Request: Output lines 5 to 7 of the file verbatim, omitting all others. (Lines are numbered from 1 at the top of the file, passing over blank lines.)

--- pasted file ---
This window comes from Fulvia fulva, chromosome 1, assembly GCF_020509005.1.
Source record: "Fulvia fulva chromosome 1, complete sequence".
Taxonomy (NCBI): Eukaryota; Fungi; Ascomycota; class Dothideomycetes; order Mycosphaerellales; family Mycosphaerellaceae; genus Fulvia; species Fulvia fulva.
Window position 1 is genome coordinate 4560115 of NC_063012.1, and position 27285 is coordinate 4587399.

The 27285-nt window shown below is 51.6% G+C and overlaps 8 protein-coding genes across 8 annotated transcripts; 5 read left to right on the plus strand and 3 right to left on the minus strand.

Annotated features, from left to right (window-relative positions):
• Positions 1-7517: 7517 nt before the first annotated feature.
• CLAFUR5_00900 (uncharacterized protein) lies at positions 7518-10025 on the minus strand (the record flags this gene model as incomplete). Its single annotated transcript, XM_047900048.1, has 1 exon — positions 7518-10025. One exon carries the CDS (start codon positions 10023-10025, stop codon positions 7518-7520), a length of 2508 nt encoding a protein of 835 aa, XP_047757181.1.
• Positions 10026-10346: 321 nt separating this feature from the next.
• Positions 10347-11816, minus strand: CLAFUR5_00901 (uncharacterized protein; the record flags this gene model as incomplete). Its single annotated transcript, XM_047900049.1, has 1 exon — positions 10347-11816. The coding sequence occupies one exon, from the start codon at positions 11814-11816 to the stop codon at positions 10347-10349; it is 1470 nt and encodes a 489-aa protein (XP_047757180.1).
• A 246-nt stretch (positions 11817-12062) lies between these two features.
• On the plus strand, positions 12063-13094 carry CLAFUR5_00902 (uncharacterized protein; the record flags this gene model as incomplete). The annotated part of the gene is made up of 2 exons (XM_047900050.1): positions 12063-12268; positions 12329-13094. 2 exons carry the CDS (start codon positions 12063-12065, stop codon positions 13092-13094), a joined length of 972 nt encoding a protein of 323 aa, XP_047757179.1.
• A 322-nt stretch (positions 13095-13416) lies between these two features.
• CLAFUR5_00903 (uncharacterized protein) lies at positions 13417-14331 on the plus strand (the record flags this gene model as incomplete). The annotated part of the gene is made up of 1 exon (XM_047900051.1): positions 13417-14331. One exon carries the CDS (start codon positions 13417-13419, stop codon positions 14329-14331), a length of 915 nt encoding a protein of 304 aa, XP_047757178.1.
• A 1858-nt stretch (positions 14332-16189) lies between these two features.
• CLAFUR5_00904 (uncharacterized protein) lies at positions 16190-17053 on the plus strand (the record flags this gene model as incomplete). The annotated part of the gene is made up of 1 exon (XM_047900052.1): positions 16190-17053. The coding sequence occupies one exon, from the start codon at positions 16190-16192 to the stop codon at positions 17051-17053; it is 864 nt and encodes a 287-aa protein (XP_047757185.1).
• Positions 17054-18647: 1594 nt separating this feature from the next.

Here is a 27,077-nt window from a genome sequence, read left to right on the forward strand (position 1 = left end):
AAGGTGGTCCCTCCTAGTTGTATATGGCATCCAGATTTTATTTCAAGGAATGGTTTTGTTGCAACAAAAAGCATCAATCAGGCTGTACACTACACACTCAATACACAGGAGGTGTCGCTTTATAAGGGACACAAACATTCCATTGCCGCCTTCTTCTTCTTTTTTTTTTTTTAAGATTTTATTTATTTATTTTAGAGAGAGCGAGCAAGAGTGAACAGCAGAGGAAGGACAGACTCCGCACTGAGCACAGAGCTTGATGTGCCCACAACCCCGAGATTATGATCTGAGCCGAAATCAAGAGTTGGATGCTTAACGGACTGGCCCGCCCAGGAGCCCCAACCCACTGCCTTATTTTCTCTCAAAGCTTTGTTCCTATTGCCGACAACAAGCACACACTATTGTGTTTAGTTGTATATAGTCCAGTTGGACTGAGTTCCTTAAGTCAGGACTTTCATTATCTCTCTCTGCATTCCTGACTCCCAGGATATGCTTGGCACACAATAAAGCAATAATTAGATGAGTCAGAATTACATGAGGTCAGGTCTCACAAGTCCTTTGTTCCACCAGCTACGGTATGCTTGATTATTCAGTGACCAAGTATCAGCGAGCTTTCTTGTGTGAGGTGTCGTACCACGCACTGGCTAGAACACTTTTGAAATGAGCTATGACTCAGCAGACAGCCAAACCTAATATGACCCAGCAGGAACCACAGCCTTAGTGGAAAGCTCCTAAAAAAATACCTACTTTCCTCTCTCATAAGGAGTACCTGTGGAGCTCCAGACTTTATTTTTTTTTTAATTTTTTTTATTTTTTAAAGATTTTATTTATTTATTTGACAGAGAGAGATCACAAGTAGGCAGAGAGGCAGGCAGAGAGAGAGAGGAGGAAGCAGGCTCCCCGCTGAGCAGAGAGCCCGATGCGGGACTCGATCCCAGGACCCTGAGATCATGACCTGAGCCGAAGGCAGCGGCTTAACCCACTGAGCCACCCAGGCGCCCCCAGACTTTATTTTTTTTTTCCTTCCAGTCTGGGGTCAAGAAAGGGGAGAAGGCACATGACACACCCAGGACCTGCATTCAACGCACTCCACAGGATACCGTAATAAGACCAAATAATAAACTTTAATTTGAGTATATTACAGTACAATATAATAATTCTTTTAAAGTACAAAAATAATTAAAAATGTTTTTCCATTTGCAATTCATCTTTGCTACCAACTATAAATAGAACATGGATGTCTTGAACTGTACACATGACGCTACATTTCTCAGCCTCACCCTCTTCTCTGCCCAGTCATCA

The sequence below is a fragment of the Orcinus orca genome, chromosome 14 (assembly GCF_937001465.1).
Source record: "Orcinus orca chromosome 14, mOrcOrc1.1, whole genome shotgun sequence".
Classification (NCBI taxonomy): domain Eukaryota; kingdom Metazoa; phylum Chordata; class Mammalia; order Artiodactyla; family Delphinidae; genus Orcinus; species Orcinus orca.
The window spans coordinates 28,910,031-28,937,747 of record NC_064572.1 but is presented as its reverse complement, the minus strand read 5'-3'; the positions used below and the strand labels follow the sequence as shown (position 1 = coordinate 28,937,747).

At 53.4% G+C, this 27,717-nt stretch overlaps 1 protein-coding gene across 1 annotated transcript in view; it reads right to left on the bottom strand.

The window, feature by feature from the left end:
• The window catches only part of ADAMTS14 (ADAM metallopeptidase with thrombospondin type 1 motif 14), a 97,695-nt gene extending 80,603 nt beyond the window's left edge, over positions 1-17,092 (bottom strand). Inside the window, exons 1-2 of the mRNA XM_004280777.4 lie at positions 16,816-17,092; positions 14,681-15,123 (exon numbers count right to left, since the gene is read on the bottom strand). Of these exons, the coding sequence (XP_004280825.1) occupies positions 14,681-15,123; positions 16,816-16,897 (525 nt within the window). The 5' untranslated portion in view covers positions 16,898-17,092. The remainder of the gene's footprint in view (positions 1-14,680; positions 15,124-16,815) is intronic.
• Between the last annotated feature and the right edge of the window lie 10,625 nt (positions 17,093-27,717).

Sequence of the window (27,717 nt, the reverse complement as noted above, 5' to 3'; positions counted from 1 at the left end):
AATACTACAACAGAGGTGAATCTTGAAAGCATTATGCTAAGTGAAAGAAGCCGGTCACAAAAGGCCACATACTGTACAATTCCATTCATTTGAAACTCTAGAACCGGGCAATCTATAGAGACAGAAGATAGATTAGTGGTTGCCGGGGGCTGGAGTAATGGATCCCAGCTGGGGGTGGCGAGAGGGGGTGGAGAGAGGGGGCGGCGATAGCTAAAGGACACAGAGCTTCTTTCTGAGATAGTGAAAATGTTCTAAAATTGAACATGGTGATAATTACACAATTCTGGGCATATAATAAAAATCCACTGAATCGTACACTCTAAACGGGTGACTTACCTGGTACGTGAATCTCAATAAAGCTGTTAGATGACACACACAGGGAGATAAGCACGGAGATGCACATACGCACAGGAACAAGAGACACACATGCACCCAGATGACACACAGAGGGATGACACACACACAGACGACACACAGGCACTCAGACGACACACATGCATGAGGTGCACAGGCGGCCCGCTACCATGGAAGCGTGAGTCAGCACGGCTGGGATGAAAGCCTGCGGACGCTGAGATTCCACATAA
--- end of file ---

The 27285-nt window shown below is 51.6% G+C and overlaps 8 protein-coding genes across 8 annotated transcripts; 5 read left to right on the plus strand and 3 right to left on the minus strand.

Annotated features, from left to right (window-relative positions):
• Positions 1-7517: 7517 nt before the first annotated feature.